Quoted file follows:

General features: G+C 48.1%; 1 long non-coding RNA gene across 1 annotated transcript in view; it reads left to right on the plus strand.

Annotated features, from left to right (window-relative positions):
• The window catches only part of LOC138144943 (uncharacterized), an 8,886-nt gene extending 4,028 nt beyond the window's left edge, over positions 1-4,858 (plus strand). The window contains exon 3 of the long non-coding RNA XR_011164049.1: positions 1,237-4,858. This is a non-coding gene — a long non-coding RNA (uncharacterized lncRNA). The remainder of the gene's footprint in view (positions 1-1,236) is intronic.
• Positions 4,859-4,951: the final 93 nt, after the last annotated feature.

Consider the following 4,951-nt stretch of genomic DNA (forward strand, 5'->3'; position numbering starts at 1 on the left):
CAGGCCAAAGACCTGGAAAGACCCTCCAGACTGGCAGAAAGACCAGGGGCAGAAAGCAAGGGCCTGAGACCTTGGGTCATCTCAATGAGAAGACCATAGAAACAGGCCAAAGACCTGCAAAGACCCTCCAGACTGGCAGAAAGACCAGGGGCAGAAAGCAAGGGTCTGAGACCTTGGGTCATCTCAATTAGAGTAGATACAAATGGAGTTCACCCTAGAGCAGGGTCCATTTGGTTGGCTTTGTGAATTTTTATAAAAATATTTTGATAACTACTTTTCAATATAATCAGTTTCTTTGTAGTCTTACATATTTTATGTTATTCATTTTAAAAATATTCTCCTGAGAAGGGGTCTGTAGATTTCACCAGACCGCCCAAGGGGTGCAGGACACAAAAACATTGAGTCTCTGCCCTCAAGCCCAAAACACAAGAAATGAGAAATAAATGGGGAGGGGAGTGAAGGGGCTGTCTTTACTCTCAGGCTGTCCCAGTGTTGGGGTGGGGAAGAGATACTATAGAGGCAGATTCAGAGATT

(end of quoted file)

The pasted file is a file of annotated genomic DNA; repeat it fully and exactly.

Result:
General features: G+C 48.1%; 1 long non-coding RNA gene across 1 annotated transcript in view; it reads left to right on the plus strand.

Annotated features, from left to right (window-relative positions):
• The window catches only part of LOC138144943 (uncharacterized), an 8,886-nt gene extending 4,028 nt beyond the window's left edge, over positions 1-4,858 (plus strand). The window contains exon 3 of the long non-coding RNA XR_011164049.1: positions 1,237-4,858. This is a non-coding gene — a long non-coding RNA (uncharacterized lncRNA). The remainder of the gene's footprint in view (positions 1-1,236) is intronic.
• Positions 4,859-4,951: the final 93 nt, after the last annotated feature.

Consider the following 4,951-nt stretch of genomic DNA (forward strand, 5'->3'; position numbering starts at 1 on the left):
CAGGCCAAAGACCTGGAAAGACCCTCCAGACTGGCAGAAAGACCAGGGGCAGAAAGCAAGGGCCTGAGACCTTGGGTCATCTCAATGAGAAGACCATAGAAACAGGCCAAAGACCTGCAAAGACCCTCCAGACTGGCAGAAAGACCAGGGGCAGAAAGCAAGGGTCTGAGACCTTGGGTCATCTCAATTAGAGTAGATACAAATGGAGTTCACCCTAGAGCAGGGTCCATTTGGTTGGCTTTGTGAATTTTTATAAAAATATTTTGATAACTACTTTTCAATATAATCAGTTTCTTTGTAGTCTTACATATTTTATGTTATTCATTTTAAAAATATTCTCCTGAGAAGGGGTCTGTAGATTTCACCAGACCGCCCAAGGGGTGCAGGACACAAAAACATTGAGTCTCTGCCCTCAAGCCCAAAACACAAGAAATGAGAAATAAATGGGGAGGGGAGTGAAGGGGCTGTCTTTACTCTCAGGCTGTCCCAGTGTTGGGGTGGGGAAGAGATACTATAGAGGCAGATTCAGAGATT